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In tough times, it becomes unfathomably hard to maintain relations which are cordial, especially when the going goes rough and there is very little hope. Ideas and perceptions are very self-centered and do not tend to change until the waters up to our necks. But when the waters up the neck, the end is almost near and we have missed the opportunity to safeguard our interests. And that's when we identify ways to escape this massive tsunami that proceeds to take us by our necks, but we also find ways to avoid such a storm. EVER!

Today, when everything is self-centered, we still hope for an idea that explains the thought of peace and cordiality. One such idea is PrivateCourt. A Mumbai based entity, that undertakes the service of mediation, arbitration and negotiation of CIVIL CASES. And this genius of an idea was something that rescued Dhawal from losing a huge chunk of money which was the result of his intellectual hard work.

Dhawal came to the metropolitan city of Bengaluru, in order to pursue his dream career as an author. He was a graduate from Tier-1 Literature school in Delhi, and had a massive box of research papers published. He specialised in the research around the idea of Gender Stereotypes. Such a heavy Resumé would obviously put him on the market with the highest prospectus, and that was the very case in Bengaluru. Lately, Bengaluru has emerged as one of the pioneer cities in the publishing sector. A massive number of authors and scholars are commissioned to conduct their studies which are published into markets where intellectual works are hailed! A fancy investigative research organisation commissioned Dhawal to conduct his research in the growing idea of gender sensitisation in colleges. He was asked to make rounds to all the ivy universities in India, and conduct his research over a period of eight months, which would completely be paid for by the organisation.

The offer was good, enthralling and included a well laid exit cheque after the publishing. Dhawal took upon this mammoth task. He along with his associate started conducting their research all over these universities, and everything was being funded by the magazine. Everything seemed fine. These six months were so intellectually nourishing, and the research was panning out well.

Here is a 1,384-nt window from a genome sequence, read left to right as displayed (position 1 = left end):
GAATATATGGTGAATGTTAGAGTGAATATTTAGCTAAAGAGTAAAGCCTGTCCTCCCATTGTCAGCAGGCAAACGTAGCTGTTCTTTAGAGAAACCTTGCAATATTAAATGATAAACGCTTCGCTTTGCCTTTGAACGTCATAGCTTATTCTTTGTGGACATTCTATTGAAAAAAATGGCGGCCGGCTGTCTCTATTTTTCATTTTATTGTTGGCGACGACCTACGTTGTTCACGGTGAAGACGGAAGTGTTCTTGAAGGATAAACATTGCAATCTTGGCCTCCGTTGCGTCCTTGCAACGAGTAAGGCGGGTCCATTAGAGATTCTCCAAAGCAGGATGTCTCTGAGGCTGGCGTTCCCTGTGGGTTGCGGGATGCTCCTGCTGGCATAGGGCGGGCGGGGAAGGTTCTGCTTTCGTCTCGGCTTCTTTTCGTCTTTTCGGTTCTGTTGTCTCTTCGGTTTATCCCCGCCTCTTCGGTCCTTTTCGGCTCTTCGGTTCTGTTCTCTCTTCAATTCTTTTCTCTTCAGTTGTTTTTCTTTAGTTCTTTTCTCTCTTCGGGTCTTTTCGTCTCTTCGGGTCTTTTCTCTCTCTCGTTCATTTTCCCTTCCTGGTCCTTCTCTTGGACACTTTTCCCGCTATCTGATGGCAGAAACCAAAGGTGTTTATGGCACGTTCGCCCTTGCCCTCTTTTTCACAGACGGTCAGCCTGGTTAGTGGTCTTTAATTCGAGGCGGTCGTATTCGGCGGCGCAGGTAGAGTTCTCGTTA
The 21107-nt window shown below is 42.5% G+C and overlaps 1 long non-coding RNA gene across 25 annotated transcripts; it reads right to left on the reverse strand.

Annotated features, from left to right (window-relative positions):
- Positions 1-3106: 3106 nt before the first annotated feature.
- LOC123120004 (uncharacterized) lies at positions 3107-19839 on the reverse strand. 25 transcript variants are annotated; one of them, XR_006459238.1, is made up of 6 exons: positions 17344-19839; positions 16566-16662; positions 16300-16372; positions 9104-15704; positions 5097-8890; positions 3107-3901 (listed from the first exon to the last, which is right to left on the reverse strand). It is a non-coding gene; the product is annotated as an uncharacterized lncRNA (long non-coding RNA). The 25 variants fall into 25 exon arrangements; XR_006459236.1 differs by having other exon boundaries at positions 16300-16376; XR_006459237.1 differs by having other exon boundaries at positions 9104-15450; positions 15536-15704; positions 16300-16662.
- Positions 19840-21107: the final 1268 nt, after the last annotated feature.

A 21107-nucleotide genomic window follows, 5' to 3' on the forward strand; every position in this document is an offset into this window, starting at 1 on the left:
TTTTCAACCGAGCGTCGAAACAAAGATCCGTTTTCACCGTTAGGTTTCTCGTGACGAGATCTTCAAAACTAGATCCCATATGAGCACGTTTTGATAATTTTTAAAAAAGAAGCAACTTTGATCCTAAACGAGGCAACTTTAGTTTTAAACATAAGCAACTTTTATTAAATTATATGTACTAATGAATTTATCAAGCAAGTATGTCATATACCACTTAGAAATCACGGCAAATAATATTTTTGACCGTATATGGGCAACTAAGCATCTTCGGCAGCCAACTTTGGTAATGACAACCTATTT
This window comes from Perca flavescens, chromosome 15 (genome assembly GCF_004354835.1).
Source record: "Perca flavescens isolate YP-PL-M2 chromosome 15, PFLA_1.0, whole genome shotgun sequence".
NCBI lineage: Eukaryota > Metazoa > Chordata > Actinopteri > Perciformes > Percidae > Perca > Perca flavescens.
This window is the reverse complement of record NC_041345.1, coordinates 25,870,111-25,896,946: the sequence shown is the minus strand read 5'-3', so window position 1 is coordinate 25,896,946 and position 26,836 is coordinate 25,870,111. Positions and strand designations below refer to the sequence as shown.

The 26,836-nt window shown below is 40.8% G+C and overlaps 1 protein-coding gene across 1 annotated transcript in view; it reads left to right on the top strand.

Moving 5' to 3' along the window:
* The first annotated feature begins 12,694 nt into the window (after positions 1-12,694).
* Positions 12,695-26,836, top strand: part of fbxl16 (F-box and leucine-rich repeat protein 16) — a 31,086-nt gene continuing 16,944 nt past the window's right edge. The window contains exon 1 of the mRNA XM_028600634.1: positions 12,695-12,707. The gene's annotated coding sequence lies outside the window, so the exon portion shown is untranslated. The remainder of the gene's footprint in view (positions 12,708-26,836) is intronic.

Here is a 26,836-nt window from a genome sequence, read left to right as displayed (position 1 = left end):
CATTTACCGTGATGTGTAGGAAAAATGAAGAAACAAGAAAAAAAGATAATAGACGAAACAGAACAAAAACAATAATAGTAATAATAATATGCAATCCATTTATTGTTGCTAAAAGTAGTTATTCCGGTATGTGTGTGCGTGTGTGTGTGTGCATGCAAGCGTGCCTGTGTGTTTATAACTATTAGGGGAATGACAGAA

But one day, out of the blue, Dhawal was called into Bengaluru from his last site of research, Pune. He was told by the editor-in-chief that they’d have to let go of this research, since they don’t think it was a viable study to fund. They had embarked upon another research which was going to be massive and huge in discovery. In good spirit, they even proposed a contract to Dhawal wherein they said he could restart his research after a year or so. This wasn’t acceptable by him. He wasn’t ready to let go of the research, nor ready to postpone it. The organisation knew and were empathetic towards him, but they were also tied up in this massive opportunity which seemed way too good in front of Dhawal’s research.

This was a tough phase, and the organisation always dealt in good faith. They led their functioning in a very ethical and moral fashion. They always knew the perks and repercussions of running an organisation which would see such intense last minute disputes. They also valued their intellectual resources persons, and hence, they always made their agreement and contracts via PrivateCourt, which drafts contracts with an arbitration clause, just in case they’d have to approach that door. Dhawal’s contract was also under PrivateCourt. A meeting was called in immediately. An expert, unbiased team was appointed by PrivateCourt who tried to mediate and negotiate this breakout. It was a matter of time that a very efficient deal was cracked. The deal said that the organisation will be paying to finish the last leg of the research, while Dhawal will be publishing the research with his own funds, but under the mother publications of the Organisation, but the royalties would be under him. This was a fair and efficient deal that was brokered, which seemed to have pleased both Dhawal and the organisation.

When such disputes arise, especially when both the parties are in good faith, it becomes totally poisonous to knock the doors of litigation. When both the parties have something to lose, and when both parties are ready to be civil and considerate, it's always ideal to accept a middle Ground, and this middle ground can be reached via PrivateCourt by paying up a very minimal annual membership fee!

Check out PrivateCourt and become a member today!



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